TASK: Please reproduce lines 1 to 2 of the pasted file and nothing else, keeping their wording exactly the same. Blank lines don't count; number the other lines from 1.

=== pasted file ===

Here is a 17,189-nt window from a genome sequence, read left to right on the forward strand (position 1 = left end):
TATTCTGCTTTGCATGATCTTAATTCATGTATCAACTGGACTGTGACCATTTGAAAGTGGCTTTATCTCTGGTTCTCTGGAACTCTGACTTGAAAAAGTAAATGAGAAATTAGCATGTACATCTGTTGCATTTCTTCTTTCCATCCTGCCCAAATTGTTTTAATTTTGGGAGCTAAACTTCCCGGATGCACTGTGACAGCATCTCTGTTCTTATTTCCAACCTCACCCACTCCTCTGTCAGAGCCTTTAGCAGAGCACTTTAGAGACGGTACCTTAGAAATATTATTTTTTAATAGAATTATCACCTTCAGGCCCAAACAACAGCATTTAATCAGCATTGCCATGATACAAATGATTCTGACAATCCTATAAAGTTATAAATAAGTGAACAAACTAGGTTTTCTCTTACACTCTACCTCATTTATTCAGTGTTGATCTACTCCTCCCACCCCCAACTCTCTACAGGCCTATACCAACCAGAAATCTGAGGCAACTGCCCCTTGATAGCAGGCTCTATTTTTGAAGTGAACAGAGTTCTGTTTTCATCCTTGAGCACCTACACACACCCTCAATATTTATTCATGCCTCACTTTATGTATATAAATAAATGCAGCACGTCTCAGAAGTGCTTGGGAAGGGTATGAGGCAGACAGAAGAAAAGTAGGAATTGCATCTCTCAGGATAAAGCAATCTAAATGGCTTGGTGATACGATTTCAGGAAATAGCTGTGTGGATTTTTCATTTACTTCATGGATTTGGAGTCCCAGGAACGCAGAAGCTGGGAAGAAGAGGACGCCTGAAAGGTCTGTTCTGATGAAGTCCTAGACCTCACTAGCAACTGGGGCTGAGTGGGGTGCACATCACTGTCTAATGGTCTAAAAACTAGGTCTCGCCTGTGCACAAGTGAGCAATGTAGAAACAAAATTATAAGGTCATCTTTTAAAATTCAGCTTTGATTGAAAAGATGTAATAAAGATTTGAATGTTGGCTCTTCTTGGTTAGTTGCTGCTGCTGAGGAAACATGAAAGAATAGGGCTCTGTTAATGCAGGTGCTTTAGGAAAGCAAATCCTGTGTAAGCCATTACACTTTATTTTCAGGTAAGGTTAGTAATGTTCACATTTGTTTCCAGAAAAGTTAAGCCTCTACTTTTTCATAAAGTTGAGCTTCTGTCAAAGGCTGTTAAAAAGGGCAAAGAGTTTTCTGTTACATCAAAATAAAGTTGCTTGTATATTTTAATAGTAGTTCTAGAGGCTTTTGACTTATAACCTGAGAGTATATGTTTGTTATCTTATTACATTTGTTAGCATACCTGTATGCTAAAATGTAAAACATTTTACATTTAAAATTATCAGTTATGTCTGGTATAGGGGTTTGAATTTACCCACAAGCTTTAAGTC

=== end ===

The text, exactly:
Here is a 17,189-nt window from a genome sequence, read left to right on the forward strand (position 1 = left end):
TATTCTGCTTTGCATGATCTTAATTCATGTATCAACTGGACTGTGACCATTTGAAAGTGGCTTTATCTCTGGTTCTCTGGAACTCTGACTTGAAAAAGTAAATGAGAAATTAGCATGTACATCTGTTGCATTTCTTCTTTCCATCCTGCCCAAATTGTTTTAATTTTGGGAGCTAAACTTCCCGGATGCACTGTGACAGCATCTCTGTTCTTATTTCCAACCTCACCCACTCCTCTGTCAGAGCCTTTAGCAGAGCACTTTAGAGACGGTACCTTAGAAATATTATTTTTTAATAGAATTATCACCTTCAGGCCCAAACAACAGCATTTAATCAGCATTGCCATGATACAAATGATTCTGACAATCCTATAAAGTTATAAATAAGTGAACAAACTAGGTTTTCTCTTACACTCTACCTCATTTATTCAGTGTTGATCTACTCCTCCCACCCCCAACTCTCTACAGGCCTATACCAACCAGAAATCTGAGGCAACTGCCCCTTGATAGCAGGCTCTATTTTTGAAGTGAACAGAGTTCTGTTTTCATCCTTGAGCACCTACACACACCCTCAATATTTATTCATGCCTCACTTTATGTATATAAATAAATGCAGCACGTCTCAGAAGTGCTTGGGAAGGGTATGAGGCAGACAGAAGAAAAGTAGGAATTGCATCTCTCAGGATAAAGCAATCTAAATGGCTTGGTGATACGATTTCAGGAAATAGCTGTGTGGATTTTTCATTTACTTCATGGATTTGGAGTCCCAGGAACGCAGAAGCTGGGAAGAAGAGGACGCCTGAAAGGTCTGTTCTGATGAAGTCCTAGACCTCACTAGCAACTGGGGCTGAGTGGGGTGCACATCACTGTCTAATGGTCTAAAAACTAGGTCTCGCCTGTGCACAAGTGAGCAATGTAGAAACAAAATTATAAGGTCATCTTTTAAAATTCAGCTTTGATTGAAAAGATGTAATAAAGATTTGAATGTTGGCTCTTCTTGGTTAGTTGCTGCTGCTGAGGAAACATGAAAGAATAGGGCTCTGTTAATGCAGGTGCTTTAGGAAAGCAAATCCTGTGTAAGCCATTACACTTTATTTTCAGGTAAGGTTAGTAATGTTCACATTTGTTTCCAGAAAAGTTAAGCCTCTACTTTTTCATAAAGTTGAGCTTCTGTCAAAGGCTGTTAAAAAGGGCAAAGAGTTTTCTGTTACATCAAAATAAAGTTGCTTGTATATTTTAATAGTAGTTCTAGAGGCTTTTGACTTATAACCTGAGAGTATATGTTTGTTATCTTATTACATTTGTTAGCATACCTGTATGCTAAAATGTAAAACATTTTACATTTAAAATTATCAGTTATGTCTGGTATAGGGGTTTGAATTTACCCACAAGCTTTAAGTC